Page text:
GD writes: Our shop is to be demolished in the second phase of a redevelopment scheme. Phase one was to be the other side of the street but that has been delayed because compulsory-purchase procedures have had to be initiated. The developer and the council will now bring forward phase two, which involves the demolition of our shop and the others on the block. We are tenants five years into a 20-year lease. What rights do we have?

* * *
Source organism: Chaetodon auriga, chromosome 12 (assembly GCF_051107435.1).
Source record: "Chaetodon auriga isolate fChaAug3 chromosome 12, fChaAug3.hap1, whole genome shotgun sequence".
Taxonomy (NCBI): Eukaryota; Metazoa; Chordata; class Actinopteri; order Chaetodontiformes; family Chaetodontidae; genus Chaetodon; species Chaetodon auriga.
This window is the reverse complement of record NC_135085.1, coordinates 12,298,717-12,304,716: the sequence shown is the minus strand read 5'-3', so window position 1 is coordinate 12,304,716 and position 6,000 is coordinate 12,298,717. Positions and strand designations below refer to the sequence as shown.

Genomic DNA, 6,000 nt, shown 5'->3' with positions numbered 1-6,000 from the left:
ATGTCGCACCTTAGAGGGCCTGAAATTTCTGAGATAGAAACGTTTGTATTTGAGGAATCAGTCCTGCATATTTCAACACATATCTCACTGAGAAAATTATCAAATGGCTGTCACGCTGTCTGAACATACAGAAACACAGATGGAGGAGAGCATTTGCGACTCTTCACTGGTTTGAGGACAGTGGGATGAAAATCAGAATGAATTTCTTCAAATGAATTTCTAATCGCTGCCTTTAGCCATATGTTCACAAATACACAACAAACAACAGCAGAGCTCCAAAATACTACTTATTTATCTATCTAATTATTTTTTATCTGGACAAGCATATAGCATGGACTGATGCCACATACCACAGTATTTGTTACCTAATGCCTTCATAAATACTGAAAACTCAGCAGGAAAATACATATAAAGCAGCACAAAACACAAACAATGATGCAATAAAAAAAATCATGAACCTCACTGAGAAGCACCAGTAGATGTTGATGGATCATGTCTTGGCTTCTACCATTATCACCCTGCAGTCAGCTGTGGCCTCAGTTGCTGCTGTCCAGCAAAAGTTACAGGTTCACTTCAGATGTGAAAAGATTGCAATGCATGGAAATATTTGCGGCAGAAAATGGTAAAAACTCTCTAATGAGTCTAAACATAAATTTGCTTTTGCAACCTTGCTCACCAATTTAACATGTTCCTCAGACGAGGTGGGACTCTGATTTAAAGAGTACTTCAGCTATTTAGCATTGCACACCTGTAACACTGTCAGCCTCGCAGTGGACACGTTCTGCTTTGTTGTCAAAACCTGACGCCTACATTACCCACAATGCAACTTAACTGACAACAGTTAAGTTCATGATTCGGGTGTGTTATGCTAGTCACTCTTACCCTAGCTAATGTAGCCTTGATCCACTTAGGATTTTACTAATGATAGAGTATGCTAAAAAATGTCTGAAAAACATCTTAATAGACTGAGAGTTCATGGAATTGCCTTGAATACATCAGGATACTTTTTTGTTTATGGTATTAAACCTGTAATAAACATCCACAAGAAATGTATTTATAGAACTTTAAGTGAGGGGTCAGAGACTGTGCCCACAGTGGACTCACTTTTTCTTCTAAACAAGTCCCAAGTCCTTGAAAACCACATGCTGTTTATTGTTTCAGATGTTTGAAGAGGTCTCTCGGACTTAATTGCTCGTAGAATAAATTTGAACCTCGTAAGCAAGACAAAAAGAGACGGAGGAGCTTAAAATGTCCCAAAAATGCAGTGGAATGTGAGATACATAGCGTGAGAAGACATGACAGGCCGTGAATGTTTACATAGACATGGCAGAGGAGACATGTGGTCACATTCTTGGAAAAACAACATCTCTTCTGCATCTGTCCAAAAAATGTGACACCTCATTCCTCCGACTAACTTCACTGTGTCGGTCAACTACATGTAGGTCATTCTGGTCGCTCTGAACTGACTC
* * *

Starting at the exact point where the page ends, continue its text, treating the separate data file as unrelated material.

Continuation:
With compulsory purchase, the acquirer must first serve formal notice of this intention on all owners and occupiers. If you object to the proposed scheme, you should state your grounds in writing in line with the requirements of the notice. If you make an objection, the body with the power to authorise the purchase must either hold a public inquiry or allow the objector to appear and be heard by a person appointed by that body. If an inquiry is held, the environment secretary will give at least 42 days´ notice of its date, time and place. A notice will also be posted in a conspicuous place near the land to be purchased. You are entitled to appear at the inquiry or send a barrister, solicitor or other representative. The inspector heading the inquiry will make recommendations to the environment secretary, who will then decide. If the compulsory-purchase order is made, notice is given both individually and in the press. You can appeal to the High Court during the following six weeks, but not over the merits of the order – only on a point of law. You will be entitled to claim compensation for the 15 years´ unexpired term of your lease, and disturbance and removal costs. You said your landlord might sell to the council, which would then become your landlord. If that were to happen, you should check your lease. If it contains a break clause your landlord can exercise, he could terminate your lease, in which case you would not be entitled to compensation under the compulsory-purchase procedure. In this situation you might be entitled to other statutory compensation payable by the landlord for termination of the lease, depending on whether or not your lease had been excluded from the security of tenure provisions of the Landlord and Tenant Act 1954.